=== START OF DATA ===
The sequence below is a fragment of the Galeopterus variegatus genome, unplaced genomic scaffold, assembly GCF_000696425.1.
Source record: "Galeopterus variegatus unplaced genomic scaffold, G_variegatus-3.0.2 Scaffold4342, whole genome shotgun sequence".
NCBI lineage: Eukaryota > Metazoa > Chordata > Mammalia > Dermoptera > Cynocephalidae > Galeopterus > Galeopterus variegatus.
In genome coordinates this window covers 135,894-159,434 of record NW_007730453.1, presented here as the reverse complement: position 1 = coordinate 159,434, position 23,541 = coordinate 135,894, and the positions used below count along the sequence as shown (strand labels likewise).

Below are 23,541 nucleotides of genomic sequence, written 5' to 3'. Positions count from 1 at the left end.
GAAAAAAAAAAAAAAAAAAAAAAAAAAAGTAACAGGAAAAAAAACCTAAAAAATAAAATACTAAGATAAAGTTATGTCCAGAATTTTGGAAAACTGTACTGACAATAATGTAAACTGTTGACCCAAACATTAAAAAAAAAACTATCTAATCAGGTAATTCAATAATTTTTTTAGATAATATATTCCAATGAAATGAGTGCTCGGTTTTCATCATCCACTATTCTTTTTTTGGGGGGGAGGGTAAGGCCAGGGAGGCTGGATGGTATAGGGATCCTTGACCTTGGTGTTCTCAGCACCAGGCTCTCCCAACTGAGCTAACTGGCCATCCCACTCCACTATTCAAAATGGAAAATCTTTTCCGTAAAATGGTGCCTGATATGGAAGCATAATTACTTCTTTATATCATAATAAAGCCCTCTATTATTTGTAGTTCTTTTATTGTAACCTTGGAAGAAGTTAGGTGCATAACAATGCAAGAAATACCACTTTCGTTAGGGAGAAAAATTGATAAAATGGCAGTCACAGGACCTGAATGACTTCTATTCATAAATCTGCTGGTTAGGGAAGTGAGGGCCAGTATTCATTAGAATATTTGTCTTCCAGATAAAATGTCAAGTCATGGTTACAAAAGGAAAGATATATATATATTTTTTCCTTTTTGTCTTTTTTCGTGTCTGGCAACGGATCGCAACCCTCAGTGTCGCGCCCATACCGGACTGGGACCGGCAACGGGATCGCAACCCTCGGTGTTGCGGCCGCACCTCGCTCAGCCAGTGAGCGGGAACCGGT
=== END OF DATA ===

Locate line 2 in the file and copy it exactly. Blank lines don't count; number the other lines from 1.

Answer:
Source record: "Galeopterus variegatus unplaced genomic scaffold, G_variegatus-3.0.2 Scaffold4342, whole genome shotgun sequence".